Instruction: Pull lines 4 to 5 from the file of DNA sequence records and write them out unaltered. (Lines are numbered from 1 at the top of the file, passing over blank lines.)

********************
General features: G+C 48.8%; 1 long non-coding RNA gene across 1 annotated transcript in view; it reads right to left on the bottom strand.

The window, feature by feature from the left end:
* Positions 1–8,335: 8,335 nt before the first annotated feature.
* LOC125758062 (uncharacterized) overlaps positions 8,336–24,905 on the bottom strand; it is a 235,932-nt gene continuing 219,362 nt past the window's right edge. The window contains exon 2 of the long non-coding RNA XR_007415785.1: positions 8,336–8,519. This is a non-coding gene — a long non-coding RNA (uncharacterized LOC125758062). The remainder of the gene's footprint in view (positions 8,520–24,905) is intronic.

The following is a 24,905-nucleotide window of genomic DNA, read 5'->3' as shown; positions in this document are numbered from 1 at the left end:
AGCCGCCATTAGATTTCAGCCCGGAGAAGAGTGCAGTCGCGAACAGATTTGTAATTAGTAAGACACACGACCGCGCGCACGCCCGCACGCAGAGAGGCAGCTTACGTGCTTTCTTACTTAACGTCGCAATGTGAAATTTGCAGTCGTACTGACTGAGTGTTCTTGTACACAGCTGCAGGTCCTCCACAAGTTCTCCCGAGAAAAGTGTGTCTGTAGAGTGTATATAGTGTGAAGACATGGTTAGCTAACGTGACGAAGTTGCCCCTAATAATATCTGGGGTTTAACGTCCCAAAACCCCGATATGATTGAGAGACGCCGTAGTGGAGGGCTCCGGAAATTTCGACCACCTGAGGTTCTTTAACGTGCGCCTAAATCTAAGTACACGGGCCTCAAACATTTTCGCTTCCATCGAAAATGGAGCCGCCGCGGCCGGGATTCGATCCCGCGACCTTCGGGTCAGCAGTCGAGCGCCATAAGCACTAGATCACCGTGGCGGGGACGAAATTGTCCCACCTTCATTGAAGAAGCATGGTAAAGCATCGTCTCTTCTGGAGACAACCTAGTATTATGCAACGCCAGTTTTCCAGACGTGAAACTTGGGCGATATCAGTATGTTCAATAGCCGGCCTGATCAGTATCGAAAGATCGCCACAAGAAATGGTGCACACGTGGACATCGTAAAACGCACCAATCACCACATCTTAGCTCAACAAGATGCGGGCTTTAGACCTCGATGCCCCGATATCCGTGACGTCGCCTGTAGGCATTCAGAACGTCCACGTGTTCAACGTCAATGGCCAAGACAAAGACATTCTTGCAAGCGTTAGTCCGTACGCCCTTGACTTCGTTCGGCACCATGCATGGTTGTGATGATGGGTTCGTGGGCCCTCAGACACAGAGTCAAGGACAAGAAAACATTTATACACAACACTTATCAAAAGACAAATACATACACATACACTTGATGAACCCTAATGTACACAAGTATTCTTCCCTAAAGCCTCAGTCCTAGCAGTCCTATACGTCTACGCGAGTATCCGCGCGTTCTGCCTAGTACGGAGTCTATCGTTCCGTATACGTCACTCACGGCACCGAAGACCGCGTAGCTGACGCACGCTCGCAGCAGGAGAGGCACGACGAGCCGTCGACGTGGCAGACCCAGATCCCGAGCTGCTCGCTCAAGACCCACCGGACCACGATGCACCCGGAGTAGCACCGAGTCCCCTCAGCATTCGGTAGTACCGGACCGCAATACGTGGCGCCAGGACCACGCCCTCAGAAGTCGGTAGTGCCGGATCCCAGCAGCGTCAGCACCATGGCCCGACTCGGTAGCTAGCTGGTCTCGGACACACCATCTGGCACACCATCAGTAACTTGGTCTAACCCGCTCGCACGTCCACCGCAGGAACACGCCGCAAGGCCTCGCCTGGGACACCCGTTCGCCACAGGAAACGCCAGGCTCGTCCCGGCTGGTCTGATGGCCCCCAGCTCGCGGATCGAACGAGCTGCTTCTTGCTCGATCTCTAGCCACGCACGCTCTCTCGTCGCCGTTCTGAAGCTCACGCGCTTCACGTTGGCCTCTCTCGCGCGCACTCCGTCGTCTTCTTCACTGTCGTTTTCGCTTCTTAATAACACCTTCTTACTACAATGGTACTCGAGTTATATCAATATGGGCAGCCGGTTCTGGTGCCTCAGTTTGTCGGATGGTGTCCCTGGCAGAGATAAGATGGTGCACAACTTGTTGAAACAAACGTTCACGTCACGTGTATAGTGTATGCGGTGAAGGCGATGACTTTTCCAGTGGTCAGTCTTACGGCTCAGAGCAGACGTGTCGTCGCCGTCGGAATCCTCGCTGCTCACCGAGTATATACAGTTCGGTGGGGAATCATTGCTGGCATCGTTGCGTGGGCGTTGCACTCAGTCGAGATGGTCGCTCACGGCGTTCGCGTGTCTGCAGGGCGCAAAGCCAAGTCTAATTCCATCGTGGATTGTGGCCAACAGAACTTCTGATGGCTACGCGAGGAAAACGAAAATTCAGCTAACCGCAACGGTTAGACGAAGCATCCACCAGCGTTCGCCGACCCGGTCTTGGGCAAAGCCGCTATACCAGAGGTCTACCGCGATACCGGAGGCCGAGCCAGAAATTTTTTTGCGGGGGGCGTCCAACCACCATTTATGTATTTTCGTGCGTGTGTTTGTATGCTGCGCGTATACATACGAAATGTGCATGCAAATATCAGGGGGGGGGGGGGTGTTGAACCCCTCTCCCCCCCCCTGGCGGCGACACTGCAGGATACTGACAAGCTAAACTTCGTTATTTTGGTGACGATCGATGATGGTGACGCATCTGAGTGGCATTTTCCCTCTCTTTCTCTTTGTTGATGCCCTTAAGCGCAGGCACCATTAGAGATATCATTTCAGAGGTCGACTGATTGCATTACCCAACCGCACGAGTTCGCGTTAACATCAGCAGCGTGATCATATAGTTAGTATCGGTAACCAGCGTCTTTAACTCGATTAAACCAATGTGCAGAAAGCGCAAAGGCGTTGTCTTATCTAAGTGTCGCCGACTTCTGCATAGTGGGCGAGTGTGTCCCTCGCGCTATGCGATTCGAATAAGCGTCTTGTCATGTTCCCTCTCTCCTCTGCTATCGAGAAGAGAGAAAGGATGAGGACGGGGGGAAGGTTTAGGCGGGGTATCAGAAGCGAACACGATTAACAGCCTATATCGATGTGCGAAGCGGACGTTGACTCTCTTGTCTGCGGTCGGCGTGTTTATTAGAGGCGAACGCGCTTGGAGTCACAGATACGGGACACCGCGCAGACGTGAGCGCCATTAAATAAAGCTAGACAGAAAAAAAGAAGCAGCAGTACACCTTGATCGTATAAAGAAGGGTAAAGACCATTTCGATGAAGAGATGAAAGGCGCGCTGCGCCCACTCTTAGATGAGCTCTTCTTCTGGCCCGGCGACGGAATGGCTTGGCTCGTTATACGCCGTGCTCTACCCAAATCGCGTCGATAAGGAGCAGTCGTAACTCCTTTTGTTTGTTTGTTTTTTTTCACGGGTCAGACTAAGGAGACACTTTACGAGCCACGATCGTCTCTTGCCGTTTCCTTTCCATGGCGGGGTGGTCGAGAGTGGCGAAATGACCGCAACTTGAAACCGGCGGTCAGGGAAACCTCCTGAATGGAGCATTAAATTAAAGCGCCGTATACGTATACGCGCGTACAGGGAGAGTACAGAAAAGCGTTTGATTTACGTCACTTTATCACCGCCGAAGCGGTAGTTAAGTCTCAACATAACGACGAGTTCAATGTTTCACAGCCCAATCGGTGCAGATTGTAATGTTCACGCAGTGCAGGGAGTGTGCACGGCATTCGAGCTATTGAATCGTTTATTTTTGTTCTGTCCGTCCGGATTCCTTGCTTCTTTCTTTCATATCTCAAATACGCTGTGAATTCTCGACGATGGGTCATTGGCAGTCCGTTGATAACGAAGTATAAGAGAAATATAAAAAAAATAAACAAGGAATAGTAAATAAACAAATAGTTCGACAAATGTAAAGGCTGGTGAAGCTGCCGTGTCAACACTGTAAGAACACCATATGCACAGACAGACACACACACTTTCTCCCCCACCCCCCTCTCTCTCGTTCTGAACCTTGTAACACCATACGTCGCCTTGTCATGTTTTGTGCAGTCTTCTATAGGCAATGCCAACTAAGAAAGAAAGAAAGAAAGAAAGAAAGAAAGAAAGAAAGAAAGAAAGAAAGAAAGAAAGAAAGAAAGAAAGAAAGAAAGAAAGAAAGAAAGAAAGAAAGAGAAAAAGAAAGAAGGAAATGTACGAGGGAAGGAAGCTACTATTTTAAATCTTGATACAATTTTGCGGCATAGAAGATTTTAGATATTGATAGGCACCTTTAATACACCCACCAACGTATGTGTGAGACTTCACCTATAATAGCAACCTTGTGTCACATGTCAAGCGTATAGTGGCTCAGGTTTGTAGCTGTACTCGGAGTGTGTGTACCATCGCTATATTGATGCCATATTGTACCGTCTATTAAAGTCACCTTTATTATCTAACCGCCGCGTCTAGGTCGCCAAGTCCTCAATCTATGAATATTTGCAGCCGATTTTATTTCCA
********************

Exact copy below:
* LOC125758062 (uncharacterized) overlaps positions 8,336–24,905 on the bottom strand; it is a 235,932-nt gene continuing 219,362 nt past the window's right edge. The window contains exon 2 of the long non-coding RNA XR_007415785.1: positions 8,336–8,519. This is a non-coding gene — a long non-coding RNA (uncharacterized LOC125758062). The remainder of the gene's footprint in view (positions 8,520–24,905) is intronic.

The following is a 24,905-nucleotide window of genomic DNA, read 5'->3' as shown; positions in this document are numbered from 1 at the left end: